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How Universal Credit can boost your income

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You probably already know that Universal Credit provides financial support if you’re out of work. But you may not know about all the ways in which it could help you to take your first steps in a new role or industry.

Ongoing support

Your Universal Credit payments won’t stop just because you’ve started work. If you’re on a low income, Universal Credit could continue to top up your wages.

For every £1 you earn from work, you can keep 37p from your Universal Credit, up to a limit that depends on your circumstances. This means you could get all your take home pay, with a Universal Credit top up as well.

And if you’re responsible for children, or you have a health condition or disability that affects your ability to work, you might be able to earn a certain amount before your Universal Credit starts to reduce.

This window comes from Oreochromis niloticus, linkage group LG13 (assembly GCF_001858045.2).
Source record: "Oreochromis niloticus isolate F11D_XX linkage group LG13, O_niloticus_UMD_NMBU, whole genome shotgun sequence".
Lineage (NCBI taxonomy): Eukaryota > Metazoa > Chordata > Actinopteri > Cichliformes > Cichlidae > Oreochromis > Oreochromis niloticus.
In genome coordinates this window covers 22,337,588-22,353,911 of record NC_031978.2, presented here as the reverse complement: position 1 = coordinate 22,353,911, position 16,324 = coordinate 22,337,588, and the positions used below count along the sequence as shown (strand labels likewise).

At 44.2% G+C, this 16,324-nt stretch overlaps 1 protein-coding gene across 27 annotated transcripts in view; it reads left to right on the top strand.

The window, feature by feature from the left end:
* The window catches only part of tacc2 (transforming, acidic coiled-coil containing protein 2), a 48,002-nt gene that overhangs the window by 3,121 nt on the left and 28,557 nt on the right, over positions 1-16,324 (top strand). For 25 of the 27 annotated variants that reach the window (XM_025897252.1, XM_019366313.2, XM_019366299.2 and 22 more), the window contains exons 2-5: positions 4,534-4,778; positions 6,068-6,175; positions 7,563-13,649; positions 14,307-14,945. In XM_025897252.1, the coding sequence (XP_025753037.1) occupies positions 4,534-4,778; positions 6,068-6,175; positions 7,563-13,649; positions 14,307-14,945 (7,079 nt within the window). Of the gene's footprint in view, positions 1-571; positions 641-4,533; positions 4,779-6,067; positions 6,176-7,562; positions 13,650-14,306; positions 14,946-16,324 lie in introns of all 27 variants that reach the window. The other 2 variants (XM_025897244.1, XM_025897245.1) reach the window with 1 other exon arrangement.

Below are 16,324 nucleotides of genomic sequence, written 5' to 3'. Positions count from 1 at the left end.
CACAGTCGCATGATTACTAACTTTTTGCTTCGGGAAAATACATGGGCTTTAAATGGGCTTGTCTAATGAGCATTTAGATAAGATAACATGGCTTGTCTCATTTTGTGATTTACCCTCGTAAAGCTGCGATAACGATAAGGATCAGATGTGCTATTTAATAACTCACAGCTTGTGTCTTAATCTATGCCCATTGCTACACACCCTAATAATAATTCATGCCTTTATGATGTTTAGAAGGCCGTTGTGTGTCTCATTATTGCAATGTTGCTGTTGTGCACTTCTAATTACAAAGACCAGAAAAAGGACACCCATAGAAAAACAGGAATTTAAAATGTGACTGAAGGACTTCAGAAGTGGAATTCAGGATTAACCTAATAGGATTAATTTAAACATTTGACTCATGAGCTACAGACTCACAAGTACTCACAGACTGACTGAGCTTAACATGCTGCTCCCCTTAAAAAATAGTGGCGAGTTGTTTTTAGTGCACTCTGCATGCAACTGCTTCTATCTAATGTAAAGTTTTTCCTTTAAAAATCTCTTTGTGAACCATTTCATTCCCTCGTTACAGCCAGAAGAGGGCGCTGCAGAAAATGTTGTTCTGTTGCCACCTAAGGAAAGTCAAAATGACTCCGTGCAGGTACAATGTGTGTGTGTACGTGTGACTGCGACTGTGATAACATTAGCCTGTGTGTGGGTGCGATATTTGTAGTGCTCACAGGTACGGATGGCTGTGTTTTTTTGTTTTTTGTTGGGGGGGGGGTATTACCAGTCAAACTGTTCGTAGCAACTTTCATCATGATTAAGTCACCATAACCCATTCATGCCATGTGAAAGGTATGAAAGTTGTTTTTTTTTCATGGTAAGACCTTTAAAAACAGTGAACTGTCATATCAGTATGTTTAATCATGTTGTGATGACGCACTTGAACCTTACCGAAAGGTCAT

This helps make sure that taking work is financially worthwhile, and could make it easier for you to take the part-time or lower paid jobs that could help you get started in a new industry.

Take short-term work

Unlike other benefits, your Universal Credit won’t close down entirely just because you’ve started a job. Even if you’re earning enough from work to not get a Universal Credit payment, if that job ends within 6 months you won’t need to make a brand new Universal Credit application.

This means you can take a temporary job, or work variable or extra hours, without worrying what it will mean for your benefit claim. You can easily restart your Universal Credit without having to re-enter all your details.

Help with childcare

If you’re juggling home life and work, Universal Credit can help by paying up to 85% of your childcare costs. It doesn’t matter how many hours you work – if you pay a registered childcare provider, you might be able to claim back up to £646.35 per month if you have one child, or £1,108.04 per month if you have 2 or more.

Support with finding work

Your Universal Credit work coach is there to help you find and stay in work. They can advise you about the latest recruitment methods, and can tell you about the industries that have the most vacancies. They’ll also help with your CV or job applications, and can identify how your skills could be valuable to employers and in jobs you may not have considered before. For more information about anything to do with Universal Credit, visit the Understanding Universal Credit website.